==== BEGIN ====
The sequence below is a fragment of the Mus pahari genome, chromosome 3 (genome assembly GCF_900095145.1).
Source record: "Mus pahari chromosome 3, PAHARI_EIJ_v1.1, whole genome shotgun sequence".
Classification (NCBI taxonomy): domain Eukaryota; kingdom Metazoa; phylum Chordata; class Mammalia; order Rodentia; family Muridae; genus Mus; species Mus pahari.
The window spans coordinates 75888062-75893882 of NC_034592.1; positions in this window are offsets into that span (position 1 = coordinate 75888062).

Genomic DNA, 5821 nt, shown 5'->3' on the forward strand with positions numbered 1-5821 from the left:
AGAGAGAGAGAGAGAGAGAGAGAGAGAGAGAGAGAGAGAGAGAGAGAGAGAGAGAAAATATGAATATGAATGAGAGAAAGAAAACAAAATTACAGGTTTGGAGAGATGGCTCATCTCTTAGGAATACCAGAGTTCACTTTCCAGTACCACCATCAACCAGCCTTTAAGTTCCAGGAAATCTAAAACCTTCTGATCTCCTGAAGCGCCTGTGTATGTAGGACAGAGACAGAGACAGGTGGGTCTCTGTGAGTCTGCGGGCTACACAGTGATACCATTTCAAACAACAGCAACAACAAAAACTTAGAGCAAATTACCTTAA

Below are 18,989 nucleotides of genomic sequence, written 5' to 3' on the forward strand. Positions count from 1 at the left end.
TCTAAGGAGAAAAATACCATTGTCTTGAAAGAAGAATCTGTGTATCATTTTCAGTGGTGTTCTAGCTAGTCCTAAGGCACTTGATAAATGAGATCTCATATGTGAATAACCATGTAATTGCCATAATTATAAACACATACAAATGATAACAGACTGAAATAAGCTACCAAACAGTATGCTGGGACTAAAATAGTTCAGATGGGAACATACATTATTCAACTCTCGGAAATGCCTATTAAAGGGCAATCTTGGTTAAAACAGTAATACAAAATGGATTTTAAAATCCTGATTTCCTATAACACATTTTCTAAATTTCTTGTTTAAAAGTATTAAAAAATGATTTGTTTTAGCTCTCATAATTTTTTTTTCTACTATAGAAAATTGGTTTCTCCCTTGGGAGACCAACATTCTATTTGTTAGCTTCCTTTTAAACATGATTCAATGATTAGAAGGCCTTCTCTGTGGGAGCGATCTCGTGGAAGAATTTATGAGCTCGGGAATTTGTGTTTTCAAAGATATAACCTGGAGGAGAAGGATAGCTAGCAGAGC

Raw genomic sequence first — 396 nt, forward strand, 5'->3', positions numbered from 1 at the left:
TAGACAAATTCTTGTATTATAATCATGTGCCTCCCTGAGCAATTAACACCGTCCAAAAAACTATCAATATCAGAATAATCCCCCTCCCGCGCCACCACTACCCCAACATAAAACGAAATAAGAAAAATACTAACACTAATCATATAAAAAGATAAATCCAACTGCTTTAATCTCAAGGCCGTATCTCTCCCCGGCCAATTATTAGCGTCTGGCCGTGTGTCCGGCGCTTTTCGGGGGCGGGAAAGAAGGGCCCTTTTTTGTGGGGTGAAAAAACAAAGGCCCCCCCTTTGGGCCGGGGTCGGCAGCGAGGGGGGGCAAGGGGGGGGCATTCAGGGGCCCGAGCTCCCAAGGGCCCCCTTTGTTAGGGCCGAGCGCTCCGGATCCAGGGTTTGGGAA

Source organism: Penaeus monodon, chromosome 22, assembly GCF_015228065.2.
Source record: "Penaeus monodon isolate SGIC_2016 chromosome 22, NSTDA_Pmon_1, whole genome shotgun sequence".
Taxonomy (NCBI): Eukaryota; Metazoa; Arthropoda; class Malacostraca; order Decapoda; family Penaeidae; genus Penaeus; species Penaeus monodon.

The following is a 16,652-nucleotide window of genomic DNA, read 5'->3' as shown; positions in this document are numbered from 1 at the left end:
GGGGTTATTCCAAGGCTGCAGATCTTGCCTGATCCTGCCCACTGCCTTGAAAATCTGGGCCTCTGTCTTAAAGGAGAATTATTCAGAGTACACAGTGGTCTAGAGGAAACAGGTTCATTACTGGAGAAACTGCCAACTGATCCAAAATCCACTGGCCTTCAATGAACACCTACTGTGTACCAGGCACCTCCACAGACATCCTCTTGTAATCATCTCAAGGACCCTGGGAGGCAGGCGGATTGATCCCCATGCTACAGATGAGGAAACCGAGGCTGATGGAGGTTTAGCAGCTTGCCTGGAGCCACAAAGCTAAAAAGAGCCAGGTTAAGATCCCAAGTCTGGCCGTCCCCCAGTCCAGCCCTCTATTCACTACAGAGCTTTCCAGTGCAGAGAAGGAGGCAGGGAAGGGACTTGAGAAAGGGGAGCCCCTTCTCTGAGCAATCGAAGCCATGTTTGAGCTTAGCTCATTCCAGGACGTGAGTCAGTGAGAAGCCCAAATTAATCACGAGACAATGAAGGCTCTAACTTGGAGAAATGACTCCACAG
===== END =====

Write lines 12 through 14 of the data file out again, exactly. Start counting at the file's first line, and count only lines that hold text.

Source record: "Penaeus monodon isolate SGIC_2016 chromosome 22, NSTDA_Pmon_1, whole genome shotgun sequence".
Taxonomy (NCBI): Eukaryota; Metazoa; Arthropoda; class Malacostraca; order Decapoda; family Penaeidae; genus Penaeus; species Penaeus monodon.

The following is a 16,652-nucleotide window of genomic DNA, read 5'->3' as shown; positions in this document are numbered from 1 at the left end: